72. However, activities, undertakings and enterprises taking place within a consolidated group (in the sense that they do not involve the derivation of income through dealings outside the group) will still be relevant for characterising the business of the head company notwithstanding the fact that individual transactions between group members are not recognised because of the single entity rule. For example, in a consolidated group where a product is manufactured by a member entity and sold by wholesale to another member entity that sells the product externally, the business of the head company of that consolidated group would be characterised as both the manufacturing and retailing of that product. The sale transactions between the member entities are not recognised but the manufacturing activity is relevant for characterising the business of the head company for the purposes of the same business, new business and new transactions tests. Examples 3 and 6 in this Ruling further illustrate the relevance of intra-group activities in this context.

Section 165-212E and the entry history rule

73. Section 165-212E provides that for the purposes of the same business test, if an entity becomes a subsidiary member of a consolidated group, the entry history rule does not operate to take the business of the head company of the group to include the business of the joining entity before it became a member of the group.[3]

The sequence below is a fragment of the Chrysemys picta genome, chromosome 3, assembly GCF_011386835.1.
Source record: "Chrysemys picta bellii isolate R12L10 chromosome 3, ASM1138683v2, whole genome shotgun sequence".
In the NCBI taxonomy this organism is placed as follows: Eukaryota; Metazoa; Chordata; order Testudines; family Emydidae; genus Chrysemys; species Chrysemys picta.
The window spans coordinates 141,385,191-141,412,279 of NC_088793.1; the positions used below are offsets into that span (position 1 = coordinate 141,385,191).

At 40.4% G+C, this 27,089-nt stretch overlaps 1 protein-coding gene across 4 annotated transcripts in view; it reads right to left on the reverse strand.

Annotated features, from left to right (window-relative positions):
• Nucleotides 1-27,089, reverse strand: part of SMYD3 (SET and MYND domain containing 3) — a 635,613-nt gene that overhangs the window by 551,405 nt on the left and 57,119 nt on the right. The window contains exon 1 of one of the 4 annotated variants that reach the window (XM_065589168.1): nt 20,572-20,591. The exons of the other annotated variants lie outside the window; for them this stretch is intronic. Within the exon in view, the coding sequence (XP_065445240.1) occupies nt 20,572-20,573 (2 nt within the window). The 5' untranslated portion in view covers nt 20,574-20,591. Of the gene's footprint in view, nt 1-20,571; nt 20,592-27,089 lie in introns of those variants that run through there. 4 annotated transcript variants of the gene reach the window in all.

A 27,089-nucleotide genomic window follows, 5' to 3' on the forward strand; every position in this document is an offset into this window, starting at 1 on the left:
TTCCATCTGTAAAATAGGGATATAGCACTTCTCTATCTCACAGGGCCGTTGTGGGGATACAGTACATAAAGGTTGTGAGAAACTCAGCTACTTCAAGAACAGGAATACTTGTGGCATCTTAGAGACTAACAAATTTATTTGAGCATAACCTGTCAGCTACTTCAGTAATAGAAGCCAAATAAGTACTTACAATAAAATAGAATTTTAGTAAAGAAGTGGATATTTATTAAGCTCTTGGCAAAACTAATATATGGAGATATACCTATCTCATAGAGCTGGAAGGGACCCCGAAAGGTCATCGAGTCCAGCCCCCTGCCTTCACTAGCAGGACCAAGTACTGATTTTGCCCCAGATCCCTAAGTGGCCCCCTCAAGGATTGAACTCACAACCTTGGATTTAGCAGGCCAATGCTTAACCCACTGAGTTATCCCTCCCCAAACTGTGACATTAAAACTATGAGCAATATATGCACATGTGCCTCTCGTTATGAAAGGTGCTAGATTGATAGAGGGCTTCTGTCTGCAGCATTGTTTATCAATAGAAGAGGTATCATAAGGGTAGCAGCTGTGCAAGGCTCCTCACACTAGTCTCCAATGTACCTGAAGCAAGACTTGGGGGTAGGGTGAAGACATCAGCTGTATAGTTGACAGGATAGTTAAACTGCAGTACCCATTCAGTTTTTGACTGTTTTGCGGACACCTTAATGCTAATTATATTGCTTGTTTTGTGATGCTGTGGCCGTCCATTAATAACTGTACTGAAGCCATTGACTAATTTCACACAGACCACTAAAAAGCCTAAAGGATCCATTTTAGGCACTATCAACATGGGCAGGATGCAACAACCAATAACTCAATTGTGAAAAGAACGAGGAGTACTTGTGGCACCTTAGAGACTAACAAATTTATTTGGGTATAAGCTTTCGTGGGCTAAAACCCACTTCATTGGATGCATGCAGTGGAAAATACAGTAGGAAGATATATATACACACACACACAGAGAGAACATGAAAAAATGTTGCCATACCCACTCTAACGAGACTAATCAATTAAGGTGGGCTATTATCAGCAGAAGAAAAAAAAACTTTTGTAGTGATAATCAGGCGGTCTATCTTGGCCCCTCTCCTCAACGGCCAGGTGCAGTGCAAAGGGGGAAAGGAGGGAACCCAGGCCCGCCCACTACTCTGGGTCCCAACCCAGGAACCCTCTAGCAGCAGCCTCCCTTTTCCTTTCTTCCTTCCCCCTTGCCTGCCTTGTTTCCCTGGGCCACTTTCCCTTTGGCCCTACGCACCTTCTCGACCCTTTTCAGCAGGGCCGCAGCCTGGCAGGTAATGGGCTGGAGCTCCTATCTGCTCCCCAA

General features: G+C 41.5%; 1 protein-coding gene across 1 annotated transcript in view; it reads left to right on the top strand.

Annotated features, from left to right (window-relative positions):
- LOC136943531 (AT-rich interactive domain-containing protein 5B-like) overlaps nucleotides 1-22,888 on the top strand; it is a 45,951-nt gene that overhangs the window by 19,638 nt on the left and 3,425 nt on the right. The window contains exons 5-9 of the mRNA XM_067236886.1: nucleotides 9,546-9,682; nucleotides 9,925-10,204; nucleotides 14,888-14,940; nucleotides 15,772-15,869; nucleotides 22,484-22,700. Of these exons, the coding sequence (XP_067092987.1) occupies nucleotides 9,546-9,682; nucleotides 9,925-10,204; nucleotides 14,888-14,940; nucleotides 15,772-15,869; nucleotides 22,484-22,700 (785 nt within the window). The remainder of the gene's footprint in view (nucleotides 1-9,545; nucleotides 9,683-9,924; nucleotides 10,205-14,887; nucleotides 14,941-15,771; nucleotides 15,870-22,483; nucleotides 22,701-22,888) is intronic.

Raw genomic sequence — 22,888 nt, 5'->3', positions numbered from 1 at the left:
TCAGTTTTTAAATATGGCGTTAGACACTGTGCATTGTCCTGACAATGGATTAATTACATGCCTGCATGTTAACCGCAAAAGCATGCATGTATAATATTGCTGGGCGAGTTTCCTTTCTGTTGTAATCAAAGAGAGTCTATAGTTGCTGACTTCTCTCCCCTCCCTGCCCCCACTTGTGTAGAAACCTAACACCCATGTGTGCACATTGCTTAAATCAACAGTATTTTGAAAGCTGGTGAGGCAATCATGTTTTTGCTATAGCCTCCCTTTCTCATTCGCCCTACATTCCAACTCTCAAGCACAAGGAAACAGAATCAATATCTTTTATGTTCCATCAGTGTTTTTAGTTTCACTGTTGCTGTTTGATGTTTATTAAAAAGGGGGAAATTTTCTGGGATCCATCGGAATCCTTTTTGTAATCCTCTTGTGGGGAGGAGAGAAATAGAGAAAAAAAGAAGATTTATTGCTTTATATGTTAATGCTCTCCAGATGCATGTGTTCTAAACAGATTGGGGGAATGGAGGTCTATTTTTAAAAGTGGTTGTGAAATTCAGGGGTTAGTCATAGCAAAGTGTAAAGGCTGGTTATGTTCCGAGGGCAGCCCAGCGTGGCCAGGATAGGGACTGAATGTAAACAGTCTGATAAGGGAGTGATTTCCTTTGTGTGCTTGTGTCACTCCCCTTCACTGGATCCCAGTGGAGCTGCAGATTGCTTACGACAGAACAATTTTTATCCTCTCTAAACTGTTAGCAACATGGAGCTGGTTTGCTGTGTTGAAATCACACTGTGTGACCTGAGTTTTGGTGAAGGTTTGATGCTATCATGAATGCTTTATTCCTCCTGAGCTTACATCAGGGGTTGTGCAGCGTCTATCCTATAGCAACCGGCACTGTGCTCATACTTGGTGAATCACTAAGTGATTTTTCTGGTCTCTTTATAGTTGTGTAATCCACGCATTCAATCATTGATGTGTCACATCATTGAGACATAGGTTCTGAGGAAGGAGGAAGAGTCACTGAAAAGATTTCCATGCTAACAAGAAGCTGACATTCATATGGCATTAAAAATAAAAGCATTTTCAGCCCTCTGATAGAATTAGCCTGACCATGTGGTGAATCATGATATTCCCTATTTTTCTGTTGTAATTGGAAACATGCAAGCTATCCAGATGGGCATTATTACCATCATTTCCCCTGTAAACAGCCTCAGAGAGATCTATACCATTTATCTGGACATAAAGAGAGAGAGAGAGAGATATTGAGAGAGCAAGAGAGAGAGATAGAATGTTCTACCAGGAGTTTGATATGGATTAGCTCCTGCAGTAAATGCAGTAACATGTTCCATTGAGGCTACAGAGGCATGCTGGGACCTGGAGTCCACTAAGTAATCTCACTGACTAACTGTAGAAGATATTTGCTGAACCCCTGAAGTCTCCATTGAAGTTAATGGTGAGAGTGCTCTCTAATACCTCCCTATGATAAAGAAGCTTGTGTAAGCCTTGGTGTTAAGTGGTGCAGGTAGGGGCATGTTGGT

74. When read with the entry history rule in section 701-5, the effect of section 165-212E is that the activities of an entity during any period when that entity was not a member of a consolidated group are ignored when determining either the 'business' of the head company of a consolidated group, or whether the new business test or the new transactions test have been satisfied.

Appendix 2 - Alternative views

Exclamation This Appendix sets out alternative views and explains why they are not supported by the Commissioner. It does not form part of the binding public ruling.

75. There are a number of alternative views to those expressed in this Ruling. Those views and the Commissioner's responses are set out below.

Only the head company's business is relevant

76. Under one alternative approach the business of the head company is determined by reference only to the activities of that company. Under this approach only the activities actually undertaken by the head company would be considered in seeking to identify the business being carried on at the relevant test time and during the same business test period. The activities being undertaken by other members of the consolidated group would be ignored.

77. Applying the same business test to the head company without reference to the activities of other entities of the consolidated group is not compatible with the stated intention of the consolidation legislation or the objectives sought to be achieved by the same business test provisions.

78. For this approach to be arguable, it is necessary to read the words 'working out the amount of the head company's liability (if any) for income tax' in subsection 701-1(2) very narrowly. Those words would need to be interpreted in such a way that determining the business the head company carried on immediately before the test time, as required by subsection 165-210(1), is not considered to be working out the head company's liability for income tax, that is, it is not considered to be for head company core purposes.